Solomon Fields is a man divided: he has an artistic soul nurtured by his free-spirited grandmother that once brought him into the world of art journalism, but also a pragmatic brain cultivated by his Marxist-turned-neocon mother, which later landed him in the superficial, yet financially rewarding, world of New York advertising. When a mysterious woman approaches him with an ambiguous writing opportunity that might rekindle his artistic leanings, he resists at first. But as his life becomes less satisfying, he agrees to visit The Coded Garden, a sort of artists’ colony overseen by a wealthy svengali.
The Coded Garden is filled with lush greenery and self-described artists spouting feel-good platitudes in their gated island paradise. But is it a peaceful ashram or a malevolent cult? While it’s immediately clear that there’s something less-than-wholesome going on at The Coded Garden, Maksik, to his credit, keeps readers guessing exactly what that is: it could be anything from an extravagant summer camp to the Island of Dr. Moreau; there are moments when it could easily turn into Jonestown, or The Blair Witch Project, or Fantasy Island, or simply a kibbutz. This ambiguity makes the narrative particularly compelling; it’s a hard book to put down.
Dualities abound in The Long Corner, and it’s frequently unclear which extremes are good and which are bad: ambition or contentment? Cruel honesty or bland kindness? The snarky cynicism of the New York art world, or the humorless earnestness of the Garden? Dualities also lurk in Solomon’s life even when he’s not on the island — right down to the twin inspirations for his name: King Solomon and German-Jewish artist Charlotte Salomon. The very question of what it means for Solomon to be Jewish is a debate between two opposing positions: his mother says they’re “secular Jews,” while his father calls them “historical Jews.” Jews are a race, or maybe they aren’t. Jews are white, or maybe they aren’t. It’s a question of heritage, or maybe it’s merely a disposition, as his father says: “That you even want to know what makes you a Jew makes you a Jew.”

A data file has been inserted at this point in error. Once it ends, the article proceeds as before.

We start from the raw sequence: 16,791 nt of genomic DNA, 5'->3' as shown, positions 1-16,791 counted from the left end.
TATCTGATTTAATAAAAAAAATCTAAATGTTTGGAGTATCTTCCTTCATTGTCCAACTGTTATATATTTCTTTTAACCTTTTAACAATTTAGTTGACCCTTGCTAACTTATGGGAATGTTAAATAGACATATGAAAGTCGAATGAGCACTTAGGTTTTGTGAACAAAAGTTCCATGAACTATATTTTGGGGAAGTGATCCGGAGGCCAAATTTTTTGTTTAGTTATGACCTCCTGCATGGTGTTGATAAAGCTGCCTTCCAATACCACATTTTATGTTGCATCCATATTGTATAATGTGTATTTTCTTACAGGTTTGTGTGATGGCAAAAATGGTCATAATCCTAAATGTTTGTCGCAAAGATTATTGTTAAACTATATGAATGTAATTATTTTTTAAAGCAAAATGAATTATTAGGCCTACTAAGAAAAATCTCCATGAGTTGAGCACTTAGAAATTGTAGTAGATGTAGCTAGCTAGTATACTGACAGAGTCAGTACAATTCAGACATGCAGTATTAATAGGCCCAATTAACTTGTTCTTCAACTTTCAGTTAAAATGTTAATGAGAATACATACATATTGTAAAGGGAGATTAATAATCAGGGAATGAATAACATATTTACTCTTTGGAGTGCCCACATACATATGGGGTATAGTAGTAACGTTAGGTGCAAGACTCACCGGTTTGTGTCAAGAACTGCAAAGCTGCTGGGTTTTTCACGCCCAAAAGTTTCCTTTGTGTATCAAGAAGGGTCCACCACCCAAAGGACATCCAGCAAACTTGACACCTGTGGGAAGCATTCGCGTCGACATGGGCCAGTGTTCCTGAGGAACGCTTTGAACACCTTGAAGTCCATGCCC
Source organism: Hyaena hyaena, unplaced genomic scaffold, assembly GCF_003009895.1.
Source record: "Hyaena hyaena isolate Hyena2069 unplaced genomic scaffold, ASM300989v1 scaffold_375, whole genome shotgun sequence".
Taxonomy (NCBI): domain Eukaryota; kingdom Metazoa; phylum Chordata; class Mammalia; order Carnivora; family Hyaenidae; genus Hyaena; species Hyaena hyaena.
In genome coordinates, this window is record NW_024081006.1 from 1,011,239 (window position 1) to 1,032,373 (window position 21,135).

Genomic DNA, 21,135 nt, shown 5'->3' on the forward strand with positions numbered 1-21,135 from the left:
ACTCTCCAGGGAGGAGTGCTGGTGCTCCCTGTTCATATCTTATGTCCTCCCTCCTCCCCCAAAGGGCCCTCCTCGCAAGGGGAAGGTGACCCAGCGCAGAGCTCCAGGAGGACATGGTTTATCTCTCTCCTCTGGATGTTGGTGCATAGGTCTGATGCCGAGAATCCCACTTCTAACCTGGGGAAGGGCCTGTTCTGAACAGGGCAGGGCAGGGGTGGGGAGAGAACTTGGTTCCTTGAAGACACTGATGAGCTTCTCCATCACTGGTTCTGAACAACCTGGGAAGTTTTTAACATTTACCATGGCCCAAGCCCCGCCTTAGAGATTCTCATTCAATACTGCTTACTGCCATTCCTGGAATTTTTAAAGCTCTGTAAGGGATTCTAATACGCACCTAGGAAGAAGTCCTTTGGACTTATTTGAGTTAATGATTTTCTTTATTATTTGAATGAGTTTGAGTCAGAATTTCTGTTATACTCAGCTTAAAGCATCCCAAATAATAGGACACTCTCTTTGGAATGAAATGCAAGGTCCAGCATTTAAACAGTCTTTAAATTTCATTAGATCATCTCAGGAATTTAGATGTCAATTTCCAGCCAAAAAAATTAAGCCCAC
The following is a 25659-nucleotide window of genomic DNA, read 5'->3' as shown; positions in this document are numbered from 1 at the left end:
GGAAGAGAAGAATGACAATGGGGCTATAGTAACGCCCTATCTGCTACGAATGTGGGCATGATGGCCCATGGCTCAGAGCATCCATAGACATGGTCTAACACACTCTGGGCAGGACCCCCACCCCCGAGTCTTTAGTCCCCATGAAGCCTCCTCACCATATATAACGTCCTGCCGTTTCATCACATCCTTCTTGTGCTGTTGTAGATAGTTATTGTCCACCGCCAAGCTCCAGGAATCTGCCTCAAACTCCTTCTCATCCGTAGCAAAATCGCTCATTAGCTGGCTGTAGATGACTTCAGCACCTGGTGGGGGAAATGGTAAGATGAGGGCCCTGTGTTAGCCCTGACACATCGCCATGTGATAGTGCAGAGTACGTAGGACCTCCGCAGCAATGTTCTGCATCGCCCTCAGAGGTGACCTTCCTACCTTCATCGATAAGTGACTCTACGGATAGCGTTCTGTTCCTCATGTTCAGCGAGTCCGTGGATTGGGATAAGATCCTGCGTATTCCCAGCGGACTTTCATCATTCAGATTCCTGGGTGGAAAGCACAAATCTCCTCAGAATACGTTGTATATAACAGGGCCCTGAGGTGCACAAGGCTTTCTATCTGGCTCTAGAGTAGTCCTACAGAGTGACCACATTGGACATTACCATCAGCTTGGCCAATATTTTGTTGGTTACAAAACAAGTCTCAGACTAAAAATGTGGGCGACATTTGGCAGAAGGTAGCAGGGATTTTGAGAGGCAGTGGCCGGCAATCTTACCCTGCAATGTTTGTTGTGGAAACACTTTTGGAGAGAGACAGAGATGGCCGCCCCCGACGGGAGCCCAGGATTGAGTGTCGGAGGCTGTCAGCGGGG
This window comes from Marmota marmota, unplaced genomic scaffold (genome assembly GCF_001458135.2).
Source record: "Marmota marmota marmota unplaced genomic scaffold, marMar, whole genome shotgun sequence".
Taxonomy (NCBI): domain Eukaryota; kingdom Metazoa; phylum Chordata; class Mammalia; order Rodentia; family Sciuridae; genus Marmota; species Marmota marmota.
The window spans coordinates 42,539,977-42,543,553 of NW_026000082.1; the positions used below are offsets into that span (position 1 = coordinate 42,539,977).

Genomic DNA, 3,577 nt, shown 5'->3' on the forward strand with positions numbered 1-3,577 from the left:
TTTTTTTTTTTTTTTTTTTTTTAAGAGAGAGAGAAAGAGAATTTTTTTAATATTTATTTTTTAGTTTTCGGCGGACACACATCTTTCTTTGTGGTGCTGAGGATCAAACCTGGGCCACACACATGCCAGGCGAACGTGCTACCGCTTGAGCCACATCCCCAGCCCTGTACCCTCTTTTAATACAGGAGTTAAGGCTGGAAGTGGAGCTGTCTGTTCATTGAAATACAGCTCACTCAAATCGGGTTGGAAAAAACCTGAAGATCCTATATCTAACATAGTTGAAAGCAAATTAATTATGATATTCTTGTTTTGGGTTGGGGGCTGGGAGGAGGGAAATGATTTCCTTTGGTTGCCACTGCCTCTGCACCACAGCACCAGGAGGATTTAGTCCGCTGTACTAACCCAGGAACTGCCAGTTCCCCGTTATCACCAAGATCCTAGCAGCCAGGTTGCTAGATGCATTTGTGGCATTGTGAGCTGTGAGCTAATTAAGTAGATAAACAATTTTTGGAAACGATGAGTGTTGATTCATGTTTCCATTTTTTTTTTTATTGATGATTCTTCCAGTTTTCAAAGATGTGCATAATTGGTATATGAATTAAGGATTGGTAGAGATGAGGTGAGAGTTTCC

Ultimately, it’s the duality within Solomon that matters most. Even as Sebastian Light, the enigmatic, pseudonymous creator of The Coded Garden — “a handsome man, a readymade guru” — refuses to answer the most basic questions about his own life, he challenges Solomon to define himself. Is he part of the artistic world, or part of its shadowy nemesis, as Light sees it: “New Yorkers. The media. The elites. The elect few making decisions about who gets attention, what is and is not quality, what is beauty and what is not.” In the end, figuring out his own position is Solomon’s only way off this island — metaphorically and literally.
Wayne Hoffman is a veteran journalist, published in the Wall Street Journal, Washington Post, Hadassah Magazine, The Forward, Out, The Advocate, and elsewhere; he is executive editor of the online Jewish magazine Tablet. He has published three novels, including Sweet Like Sugar, which won the American Library Association’s Stonewall Book Award. He lives in New York City and the Catskills.